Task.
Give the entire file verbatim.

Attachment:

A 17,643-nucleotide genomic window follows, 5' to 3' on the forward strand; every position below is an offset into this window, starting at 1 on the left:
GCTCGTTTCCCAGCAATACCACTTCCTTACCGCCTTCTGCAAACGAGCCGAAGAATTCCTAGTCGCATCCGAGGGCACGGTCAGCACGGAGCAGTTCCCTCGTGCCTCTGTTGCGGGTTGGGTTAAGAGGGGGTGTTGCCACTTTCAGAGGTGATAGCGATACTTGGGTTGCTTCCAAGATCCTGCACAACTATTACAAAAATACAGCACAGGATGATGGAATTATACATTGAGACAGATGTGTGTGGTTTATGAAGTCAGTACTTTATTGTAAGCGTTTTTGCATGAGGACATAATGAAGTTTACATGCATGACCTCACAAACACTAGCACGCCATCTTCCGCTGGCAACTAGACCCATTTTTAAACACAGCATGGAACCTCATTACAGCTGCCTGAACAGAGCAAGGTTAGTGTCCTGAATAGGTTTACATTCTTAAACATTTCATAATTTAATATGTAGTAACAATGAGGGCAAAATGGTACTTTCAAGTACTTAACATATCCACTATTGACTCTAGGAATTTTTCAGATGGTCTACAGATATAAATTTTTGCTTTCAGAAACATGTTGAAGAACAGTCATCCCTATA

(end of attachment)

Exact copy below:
A 17,643-nucleotide genomic window follows, 5' to 3' on the forward strand; every position below is an offset into this window, starting at 1 on the left:
GCTCGTTTCCCAGCAATACCACTTCCTTACCGCCTTCTGCAAACGAGCCGAAGAATTCCTAGTCGCATCCGAGGGCACGGTCAGCACGGAGCAGTTCCCTCGTGCCTCTGTTGCGGGTTGGGTTAAGAGGGGGTGTTGCCACTTTCAGAGGTGATAGCGATACTTGGGTTGCTTCCAAGATCCTGCACAACTATTACAAAAATACAGCACAGGATGATGGAATTATACATTGAGACAGATGTGTGTGGTTTATGAAGTCAGTACTTTATTGTAAGCGTTTTTGCATGAGGACATAATGAAGTTTACATGCATGACCTCACAAACACTAGCACGCCATCTTCCGCTGGCAACTAGACCCATTTTTAAACACAGCATGGAACCTCATTACAGCTGCCTGAACAGAGCAAGGTTAGTGTCCTGAATAGGTTTACATTCTTAAACATTTCATAATTTAATATGTAGTAACAATGAGGGCAAAATGGTACTTTCAAGTACTTAACATATCCACTATTGACTCTAGGAATTTTTCAGATGGTCTACAGATATAAATTTTTGCTTTCAGAAACATGTTGAAGAACAGTCATCCCTATA